Commonwealth ministers considering sanctions against Pakistan's emergensy

Pakistan could be suspended from the Commonwealth of Britain and its former colonies if it doesn’t lift its nine-day-old state of emergency.

The Commonwealth Ministerial Action group was meeting to consider options ranging from a deadline for the lifting of emergency measures to suspension of Pakistan from the 53-nation alliance.

"Suspension is one of the possibilities, but there are other sanctions that are possible," said Maltese Foreign Minister Michael Frendo, who chairs the action group. "We will look at all the options and choose the one that best expresses the principles of the Commonwealth."

British Foreign Secretary David Miliband said last week that the Commonwealth should consider suspension if Pakistan's president, Gen. Pervez Musharraf, does not lift emergency measures. Canada's foreign minister, Maxime Bernier, has called for "clear deadlines" for an end to emergency rule.

British officials said, however, that a decision at Monday's meeting was unlikely, with any action deferred to a Nov. 23-25 meeting of Commonwealth heads of government in Kampala, Uganda.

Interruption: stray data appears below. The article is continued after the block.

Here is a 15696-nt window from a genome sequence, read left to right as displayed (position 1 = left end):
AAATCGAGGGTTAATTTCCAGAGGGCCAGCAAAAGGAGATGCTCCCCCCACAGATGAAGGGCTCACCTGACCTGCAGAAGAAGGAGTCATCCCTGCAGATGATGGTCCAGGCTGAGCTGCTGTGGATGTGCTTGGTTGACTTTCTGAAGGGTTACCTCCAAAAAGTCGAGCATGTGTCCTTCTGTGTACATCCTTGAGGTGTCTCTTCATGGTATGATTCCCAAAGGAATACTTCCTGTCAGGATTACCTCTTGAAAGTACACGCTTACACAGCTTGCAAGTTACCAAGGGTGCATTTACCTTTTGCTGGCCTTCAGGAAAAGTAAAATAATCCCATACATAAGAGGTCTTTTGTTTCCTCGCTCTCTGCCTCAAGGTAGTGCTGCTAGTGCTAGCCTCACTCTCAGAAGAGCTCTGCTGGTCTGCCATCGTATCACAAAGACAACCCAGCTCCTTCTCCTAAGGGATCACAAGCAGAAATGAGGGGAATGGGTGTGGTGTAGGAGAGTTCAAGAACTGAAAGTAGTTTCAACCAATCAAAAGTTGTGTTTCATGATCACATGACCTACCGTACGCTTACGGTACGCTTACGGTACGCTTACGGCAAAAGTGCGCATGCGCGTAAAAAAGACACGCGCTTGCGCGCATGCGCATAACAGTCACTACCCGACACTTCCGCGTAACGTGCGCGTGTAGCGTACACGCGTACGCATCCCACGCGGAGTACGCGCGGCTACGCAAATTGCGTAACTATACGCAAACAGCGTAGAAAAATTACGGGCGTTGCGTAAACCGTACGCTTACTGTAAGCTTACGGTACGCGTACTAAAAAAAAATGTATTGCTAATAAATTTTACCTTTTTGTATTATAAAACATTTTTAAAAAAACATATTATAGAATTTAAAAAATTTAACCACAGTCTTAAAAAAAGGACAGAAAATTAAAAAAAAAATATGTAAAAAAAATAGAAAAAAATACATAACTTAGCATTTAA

Musharraf suspended Pakistan's constitution and imposed emergency rule on Nov. 3, citing a rising threat from Islamic extremists. Opponents allege that the move, which came before a Supreme Court ruling that could have quashed his plans to serve another five-year term, was motivated by his own determination to stay in power.

Musharraf said Sunday that parliamentary elections scheduled for January would be held, but set no time limit on emergency rule, which has resulted in the arrests of thousands of his critics, a ban on rallies and the blacking out of independent TV networks.

"It's vital that the constitution is restored and other restrictions are lifted immediately," said Prime Minister Gordon Brown's spokesman, Michael Ellam. "Without this we seriously doubt whether elections could be held under free and fair conditions."

The Commonwealth's powers of persuasion are limited, and suspension is its ultimate sanction. Pakistan was suspended in 1999 after Musharraf took power in a military coup, but restored in 2004 after he promised to step down as military chief - something he has yet to do.

Zimbabwe was suspended from the Commonwealth in 2002 because of widespread human rights abuses under President Robert Mugabe and withdrew from the grouping the next year. Fiji was suspended last December, for a third time in 20 years, after a military coup.

The action group includes ministers from Britain, Canada, Malta, Lesotho, Malaysia, Papua New Guinea, St. Lucia, Sri Lanka and Tanzania.

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Author`s name Angela Antonova